Re: [CR] big frames ride better--from an average sized rider..


Example: Framebuilders:Doug Fattic

Date: Wed, 26 Jan 2011 18:15:41 -0800 (PST)
From: Thomas Adams <thomasthomasa@yahoo.com>
To: classicrendezvous@bikelist.org, Charles Andrews <chasds@mindspring.com>
In-Reply-To: <74DF3B67FBEE4C1F952944F1FA7EC642@DELL>
Subject: Re: [CR] big frames ride better--from an average sized rider..


Dear List:

Ahh, Light bulb goes on!  Yes, Charles is describing what I was getting at, somehow a difference in ride quality in a larger frame, but as he astutely points out, the difference may be that older frames with slacker angles need a longer seat tube to be approximately the same distance from BB to saddle.  And as I think about it, the frames I am thingking of when I say "ride nicer" are indeed some of the Greybeards in my fleet, the Algurn and Holdsworth Sirocco, both from the 50's, although the more "modern" Silk Hope ('74, Dale?) has the same elusive "feel".  All three are at the top end of my size range.

BTW, this is not an absolute rule true for all bikes.  I've had some upper size range frames that were dogs.  It just seems like the slightly larger bikes on average ride slightly "nicer" than the smaller bikes.  And it may be that "nicer" as I get older may be more relaxed and compliant, as opposed to zingier with razor edged turn carving ability.

Thanks, Charles, for saying much better what I was trying to say.

Tom Adams
Manhattan, KS USA


--- On Wed, 1/26/11, Charles Andrews wrote:


From: Charles Andrews <chasds@mindspring.com> Subject: Re: [CR] big frames ride better--from an average sized rider.. To: classicrendezvous@bikelist.org Date: Wednesday, January 26, 2011, 5:59 PM

I've followed this thread with some interest.  It is an ongoing amazement to me that I keep learning more and more about sizing and fit even after so many years riding a road bike.

I've found that older bikes with slack angles, lower bb shells and longer stays and top-tubes tend to be very nice in slightly larger sizes.  If my racing size is 55cm c-t, a 57-58 cm c-t in a frame of this older style will not only be more comfortable for me in general, especially on longer rides, but overall handling seems...easier.  I notice that my position on these larger frames always seems ideal with regard to weight distribution and body position, although I suppose you could achieve the same thing on a smaller frame.  I've tried, though, and it's not quite the same, even on a smaller frame with the older geometry.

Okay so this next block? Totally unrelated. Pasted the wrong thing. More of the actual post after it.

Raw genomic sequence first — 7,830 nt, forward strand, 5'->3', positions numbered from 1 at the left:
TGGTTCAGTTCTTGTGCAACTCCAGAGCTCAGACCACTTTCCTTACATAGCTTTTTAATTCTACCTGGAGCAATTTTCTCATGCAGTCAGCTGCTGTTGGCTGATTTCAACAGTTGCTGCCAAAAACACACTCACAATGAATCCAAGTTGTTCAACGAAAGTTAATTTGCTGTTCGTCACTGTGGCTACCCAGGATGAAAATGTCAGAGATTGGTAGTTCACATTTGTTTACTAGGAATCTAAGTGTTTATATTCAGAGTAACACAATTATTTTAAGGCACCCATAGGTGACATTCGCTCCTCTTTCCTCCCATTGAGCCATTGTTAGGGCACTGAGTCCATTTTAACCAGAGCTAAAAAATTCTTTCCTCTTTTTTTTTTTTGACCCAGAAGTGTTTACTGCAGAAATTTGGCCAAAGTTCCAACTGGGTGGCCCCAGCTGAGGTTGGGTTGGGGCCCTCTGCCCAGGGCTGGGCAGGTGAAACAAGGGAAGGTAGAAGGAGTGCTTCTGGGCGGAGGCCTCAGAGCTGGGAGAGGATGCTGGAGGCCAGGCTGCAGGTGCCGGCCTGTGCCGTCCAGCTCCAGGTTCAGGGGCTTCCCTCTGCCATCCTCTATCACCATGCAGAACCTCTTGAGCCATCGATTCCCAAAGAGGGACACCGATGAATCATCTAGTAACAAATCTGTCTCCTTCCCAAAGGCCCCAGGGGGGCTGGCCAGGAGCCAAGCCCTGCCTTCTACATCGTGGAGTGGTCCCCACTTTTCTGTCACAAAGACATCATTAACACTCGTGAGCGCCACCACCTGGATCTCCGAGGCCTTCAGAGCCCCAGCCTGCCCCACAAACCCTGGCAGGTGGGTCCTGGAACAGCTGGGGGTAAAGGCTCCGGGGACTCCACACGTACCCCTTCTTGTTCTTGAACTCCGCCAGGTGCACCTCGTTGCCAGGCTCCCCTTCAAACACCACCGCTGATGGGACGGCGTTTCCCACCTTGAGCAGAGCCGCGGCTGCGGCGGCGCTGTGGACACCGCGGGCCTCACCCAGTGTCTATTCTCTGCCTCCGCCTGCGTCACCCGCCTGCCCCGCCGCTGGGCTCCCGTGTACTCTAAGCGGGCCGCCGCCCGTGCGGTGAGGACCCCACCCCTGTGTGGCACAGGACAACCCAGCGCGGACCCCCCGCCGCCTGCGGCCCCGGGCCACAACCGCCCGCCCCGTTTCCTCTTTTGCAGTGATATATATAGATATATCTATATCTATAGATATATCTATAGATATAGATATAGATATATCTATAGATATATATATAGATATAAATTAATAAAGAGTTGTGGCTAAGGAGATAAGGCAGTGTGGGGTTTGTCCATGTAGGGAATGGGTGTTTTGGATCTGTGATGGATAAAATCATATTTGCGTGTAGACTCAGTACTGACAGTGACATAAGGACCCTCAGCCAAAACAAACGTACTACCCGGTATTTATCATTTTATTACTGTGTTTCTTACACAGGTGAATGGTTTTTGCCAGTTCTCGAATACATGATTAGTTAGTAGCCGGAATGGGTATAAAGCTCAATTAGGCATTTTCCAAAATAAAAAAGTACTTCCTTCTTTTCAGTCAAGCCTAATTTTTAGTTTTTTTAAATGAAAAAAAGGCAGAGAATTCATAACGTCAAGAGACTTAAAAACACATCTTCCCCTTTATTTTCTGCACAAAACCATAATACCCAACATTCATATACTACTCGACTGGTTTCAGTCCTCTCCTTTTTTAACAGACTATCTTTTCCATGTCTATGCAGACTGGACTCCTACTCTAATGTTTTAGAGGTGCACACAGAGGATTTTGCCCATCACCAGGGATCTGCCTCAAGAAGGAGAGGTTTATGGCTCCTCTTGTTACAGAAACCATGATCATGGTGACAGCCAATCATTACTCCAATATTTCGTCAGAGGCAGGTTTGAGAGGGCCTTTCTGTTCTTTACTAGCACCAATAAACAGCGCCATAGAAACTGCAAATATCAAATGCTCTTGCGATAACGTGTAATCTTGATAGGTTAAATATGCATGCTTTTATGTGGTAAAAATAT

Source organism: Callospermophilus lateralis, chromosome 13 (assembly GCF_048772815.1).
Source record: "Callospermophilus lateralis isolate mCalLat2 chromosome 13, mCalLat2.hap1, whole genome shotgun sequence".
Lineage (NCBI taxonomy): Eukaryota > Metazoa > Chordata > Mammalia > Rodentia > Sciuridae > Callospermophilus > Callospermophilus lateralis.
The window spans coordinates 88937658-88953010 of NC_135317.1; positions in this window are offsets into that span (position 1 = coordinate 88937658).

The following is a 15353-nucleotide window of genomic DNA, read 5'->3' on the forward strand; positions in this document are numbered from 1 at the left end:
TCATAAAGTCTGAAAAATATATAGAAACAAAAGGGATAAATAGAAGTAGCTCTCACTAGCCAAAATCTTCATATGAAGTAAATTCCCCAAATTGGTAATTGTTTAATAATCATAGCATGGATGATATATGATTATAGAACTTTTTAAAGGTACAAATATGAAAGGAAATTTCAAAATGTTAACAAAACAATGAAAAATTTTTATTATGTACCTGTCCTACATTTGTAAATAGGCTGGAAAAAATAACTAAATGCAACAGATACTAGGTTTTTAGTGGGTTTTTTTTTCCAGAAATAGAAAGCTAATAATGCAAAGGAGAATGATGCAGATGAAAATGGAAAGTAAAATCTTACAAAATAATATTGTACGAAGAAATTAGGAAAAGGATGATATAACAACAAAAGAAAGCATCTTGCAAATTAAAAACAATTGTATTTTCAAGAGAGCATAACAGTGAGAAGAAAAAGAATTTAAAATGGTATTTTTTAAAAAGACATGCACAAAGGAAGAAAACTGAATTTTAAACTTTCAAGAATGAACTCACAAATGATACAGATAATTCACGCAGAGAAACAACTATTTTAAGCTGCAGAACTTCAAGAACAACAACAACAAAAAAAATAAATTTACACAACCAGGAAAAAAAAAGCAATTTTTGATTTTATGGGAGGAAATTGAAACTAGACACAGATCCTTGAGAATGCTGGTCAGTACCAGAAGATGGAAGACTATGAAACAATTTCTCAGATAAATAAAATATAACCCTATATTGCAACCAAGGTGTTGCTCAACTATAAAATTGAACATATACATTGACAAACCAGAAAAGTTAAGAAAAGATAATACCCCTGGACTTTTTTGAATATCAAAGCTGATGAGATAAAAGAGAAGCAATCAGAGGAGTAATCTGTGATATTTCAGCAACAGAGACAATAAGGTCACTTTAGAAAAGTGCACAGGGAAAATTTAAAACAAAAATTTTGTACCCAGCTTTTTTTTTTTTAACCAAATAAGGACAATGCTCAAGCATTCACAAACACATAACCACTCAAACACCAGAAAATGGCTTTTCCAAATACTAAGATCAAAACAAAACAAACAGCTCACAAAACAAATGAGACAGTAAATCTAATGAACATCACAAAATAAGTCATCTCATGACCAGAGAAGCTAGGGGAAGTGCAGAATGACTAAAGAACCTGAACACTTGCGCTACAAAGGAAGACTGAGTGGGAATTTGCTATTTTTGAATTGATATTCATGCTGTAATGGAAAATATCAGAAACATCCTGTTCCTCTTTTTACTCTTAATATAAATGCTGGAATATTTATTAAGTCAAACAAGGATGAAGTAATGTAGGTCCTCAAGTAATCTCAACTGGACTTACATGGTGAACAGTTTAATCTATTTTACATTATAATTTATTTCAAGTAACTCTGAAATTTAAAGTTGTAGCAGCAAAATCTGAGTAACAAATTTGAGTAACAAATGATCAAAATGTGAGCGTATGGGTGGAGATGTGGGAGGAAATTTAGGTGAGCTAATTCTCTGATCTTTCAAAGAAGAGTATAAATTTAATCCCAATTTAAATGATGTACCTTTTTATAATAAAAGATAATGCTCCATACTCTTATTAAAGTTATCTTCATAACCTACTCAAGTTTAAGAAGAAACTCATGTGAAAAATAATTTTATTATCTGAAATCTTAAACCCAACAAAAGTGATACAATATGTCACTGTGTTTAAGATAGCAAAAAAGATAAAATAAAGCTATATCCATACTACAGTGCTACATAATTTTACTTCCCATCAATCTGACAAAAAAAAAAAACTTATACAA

I recently bought a 58cm c-t Bianchi Competition from the early 1960s, with just a little seatpost showing when it's set up correctly for my leg-length.  It rides like a perfect ocean-liner, with plenty of refinement, and I don't especially notice that frame is a bit big.  Sure, a 57 or 56 would probably feel better in some ways, but a bigger frame of this kind is perfectly fine too.

Problems crop up for me with later-style frames, with steeper angles, higher bb-shells and shorter stays and top-tubes..I really notice it when those frames are even slightly outside my ideal size of 55-56cm c-t seat and 55-56cm c-c top.  I've bought and sold a lot of really nice criterium bikes of this sort..they never seem to feel right.  They just feel too big..as if the bike's riding me instead of the other way around.  Maybe there's something less forgiving in general about these later, more aggressive frames.  They're certainly rideable..the effect can be subtle.  But I'm at the point where I don't have any even slightly oversized bikes in this later style.

It's because I'm getting older..but I find those later aggressive criterium bikes to be distinctly unappealing.  Such bikes seem to have been designed for a lot of seat-post showing, and long stems.  Ride one in a size larger than ideal and they just don't feel right.  The earlier road geometries, with the long stays, low bb and slack angles, esp slack seat-tubes, feel better and better as the years go on and are more forgiving of variations in fit.

Charles Andrews Los Angeles

It is impossible to begin to learn that which one thinks one already knows. --Epictetus